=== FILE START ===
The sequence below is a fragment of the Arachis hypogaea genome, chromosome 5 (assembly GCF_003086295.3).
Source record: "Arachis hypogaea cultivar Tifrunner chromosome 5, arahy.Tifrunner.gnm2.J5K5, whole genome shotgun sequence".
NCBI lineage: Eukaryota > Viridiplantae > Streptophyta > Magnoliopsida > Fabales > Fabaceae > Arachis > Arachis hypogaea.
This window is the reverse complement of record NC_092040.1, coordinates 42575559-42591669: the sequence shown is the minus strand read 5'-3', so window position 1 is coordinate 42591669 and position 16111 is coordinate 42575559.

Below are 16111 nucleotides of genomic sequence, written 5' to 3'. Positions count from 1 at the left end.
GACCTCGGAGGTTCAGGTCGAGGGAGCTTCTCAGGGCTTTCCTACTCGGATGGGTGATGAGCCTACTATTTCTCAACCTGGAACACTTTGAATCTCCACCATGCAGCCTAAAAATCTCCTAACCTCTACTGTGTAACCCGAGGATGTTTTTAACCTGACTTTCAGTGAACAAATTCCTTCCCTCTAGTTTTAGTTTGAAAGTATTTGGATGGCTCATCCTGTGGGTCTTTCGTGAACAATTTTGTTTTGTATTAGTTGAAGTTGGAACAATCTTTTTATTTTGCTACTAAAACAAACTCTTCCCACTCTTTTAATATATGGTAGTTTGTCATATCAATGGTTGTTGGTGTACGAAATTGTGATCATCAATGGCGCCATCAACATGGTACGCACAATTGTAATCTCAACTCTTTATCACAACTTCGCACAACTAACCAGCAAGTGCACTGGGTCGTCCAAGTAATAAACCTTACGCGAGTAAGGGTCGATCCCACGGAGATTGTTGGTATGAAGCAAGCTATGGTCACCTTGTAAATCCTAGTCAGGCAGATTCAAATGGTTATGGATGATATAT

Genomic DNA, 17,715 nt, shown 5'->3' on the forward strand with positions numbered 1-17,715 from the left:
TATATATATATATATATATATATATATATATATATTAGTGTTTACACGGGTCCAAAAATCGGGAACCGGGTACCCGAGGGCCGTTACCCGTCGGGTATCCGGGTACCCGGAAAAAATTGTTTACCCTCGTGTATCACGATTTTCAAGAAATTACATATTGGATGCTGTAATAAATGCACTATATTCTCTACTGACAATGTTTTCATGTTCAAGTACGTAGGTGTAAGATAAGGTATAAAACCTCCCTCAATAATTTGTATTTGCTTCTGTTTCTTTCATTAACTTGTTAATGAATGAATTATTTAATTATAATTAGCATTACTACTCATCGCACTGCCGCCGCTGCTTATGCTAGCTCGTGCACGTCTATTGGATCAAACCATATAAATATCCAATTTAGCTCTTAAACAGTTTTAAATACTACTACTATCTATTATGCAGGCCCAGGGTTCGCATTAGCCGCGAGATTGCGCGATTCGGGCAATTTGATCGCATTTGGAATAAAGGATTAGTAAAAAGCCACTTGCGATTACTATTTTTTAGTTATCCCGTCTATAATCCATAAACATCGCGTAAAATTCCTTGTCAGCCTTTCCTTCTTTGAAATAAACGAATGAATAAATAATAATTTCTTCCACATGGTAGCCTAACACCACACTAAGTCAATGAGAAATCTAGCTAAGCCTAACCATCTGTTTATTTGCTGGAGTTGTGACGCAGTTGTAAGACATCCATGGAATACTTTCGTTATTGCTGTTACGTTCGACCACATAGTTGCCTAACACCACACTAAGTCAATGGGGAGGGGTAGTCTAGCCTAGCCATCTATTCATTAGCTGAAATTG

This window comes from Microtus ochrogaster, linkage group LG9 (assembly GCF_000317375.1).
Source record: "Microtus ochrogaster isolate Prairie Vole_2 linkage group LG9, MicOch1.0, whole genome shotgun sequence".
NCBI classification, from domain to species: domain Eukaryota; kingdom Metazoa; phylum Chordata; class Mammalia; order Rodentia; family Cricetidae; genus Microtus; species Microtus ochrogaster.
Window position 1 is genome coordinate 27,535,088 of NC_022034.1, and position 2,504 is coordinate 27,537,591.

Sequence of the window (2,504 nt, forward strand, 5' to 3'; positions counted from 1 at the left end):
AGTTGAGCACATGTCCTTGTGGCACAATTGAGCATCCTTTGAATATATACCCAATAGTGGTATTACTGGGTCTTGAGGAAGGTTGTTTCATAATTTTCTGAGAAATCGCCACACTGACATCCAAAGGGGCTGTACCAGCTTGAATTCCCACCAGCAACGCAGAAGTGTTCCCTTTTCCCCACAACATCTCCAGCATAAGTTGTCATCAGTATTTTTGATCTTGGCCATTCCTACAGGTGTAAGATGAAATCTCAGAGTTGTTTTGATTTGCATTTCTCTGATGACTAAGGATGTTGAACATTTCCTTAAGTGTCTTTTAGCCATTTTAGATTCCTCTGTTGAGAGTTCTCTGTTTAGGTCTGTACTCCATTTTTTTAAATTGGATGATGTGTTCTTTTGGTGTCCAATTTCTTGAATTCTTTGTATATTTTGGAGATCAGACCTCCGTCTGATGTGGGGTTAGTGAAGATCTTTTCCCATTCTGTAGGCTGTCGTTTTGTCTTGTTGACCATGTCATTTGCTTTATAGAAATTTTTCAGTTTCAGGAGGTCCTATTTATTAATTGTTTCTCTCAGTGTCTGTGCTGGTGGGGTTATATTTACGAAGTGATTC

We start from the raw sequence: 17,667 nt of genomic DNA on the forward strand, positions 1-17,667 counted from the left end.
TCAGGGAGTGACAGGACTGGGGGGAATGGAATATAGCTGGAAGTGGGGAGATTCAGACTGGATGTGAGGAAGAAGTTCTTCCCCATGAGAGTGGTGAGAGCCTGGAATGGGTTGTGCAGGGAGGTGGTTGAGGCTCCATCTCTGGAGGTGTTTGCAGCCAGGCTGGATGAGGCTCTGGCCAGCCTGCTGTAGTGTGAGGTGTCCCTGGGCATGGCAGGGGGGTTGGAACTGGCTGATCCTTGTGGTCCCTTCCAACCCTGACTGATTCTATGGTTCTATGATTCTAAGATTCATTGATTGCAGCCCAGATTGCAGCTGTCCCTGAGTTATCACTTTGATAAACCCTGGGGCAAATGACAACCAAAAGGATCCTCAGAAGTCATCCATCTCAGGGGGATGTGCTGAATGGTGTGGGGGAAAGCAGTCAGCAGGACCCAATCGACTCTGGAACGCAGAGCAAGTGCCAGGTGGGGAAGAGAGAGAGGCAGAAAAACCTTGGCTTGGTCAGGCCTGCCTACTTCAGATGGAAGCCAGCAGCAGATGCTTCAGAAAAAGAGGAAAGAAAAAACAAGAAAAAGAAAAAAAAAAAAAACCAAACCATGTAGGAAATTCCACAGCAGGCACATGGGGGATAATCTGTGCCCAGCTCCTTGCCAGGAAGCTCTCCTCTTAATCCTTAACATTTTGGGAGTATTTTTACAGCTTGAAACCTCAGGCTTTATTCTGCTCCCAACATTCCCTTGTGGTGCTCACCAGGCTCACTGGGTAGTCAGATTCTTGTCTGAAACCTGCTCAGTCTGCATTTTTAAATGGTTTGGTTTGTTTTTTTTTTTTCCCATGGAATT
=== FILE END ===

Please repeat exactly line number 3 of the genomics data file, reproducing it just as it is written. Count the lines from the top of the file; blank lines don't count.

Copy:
NCBI lineage: Eukaryota > Viridiplantae > Streptophyta > Magnoliopsida > Fabales > Fabaceae > Arachis > Arachis hypogaea.